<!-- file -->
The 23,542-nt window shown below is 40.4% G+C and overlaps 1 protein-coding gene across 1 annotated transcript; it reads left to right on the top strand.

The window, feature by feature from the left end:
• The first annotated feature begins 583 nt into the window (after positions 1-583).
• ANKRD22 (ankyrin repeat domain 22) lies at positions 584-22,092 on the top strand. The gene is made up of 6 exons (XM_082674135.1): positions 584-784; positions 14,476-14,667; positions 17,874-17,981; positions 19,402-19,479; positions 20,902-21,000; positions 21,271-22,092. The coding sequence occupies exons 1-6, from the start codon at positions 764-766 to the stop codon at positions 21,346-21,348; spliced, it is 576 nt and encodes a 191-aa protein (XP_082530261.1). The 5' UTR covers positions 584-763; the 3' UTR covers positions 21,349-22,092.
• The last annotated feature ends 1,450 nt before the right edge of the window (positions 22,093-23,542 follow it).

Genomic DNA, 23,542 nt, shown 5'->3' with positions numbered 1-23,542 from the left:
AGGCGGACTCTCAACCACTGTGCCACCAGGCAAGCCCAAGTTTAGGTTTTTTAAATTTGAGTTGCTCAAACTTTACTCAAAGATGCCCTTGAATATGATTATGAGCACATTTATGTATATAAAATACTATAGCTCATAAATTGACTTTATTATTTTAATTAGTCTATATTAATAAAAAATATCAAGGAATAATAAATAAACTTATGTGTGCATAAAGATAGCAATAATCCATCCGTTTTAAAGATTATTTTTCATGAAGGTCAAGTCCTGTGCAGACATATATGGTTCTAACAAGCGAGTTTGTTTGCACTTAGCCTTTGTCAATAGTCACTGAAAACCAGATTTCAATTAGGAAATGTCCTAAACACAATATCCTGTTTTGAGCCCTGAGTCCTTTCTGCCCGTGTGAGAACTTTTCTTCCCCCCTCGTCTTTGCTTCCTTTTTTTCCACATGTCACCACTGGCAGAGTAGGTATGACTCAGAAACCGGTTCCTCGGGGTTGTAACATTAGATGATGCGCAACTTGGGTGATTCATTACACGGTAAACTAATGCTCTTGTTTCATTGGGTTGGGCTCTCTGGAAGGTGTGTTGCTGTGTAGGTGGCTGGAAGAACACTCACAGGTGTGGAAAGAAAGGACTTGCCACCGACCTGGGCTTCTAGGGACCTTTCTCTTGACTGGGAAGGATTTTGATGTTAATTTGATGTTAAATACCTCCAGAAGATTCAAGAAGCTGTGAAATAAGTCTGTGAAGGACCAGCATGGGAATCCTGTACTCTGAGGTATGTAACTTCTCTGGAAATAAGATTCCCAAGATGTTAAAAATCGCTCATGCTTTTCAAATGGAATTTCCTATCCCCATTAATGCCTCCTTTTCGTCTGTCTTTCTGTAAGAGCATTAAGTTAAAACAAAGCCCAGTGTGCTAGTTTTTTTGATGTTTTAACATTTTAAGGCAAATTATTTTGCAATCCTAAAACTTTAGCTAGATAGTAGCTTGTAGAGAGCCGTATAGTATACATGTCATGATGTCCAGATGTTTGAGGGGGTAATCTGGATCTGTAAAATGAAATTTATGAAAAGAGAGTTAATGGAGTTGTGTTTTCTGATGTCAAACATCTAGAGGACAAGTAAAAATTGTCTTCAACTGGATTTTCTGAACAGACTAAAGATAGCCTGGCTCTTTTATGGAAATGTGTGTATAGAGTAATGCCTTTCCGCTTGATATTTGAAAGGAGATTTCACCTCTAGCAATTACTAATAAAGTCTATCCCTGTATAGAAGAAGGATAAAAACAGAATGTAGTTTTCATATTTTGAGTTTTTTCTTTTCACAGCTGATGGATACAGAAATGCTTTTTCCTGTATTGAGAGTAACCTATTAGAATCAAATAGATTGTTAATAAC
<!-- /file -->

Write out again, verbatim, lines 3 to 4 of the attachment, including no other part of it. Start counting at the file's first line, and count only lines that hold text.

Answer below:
• The first annotated feature begins 583 nt into the window (after positions 1-583).
• ANKRD22 (ankyrin repeat domain 22) lies at positions 584-22,092 on the top strand. The gene is made up of 6 exons (XM_082674135.1): positions 584-784; positions 14,476-14,667; positions 17,874-17,981; positions 19,402-19,479; positions 20,902-21,000; positions 21,271-22,092. The coding sequence occupies exons 1-6, from the start codon at positions 764-766 to the stop codon at positions 21,346-21,348; spliced, it is 576 nt and encodes a 191-aa protein (XP_082530261.1). The 5' UTR covers positions 584-763; the 3' UTR covers positions 21,349-22,092.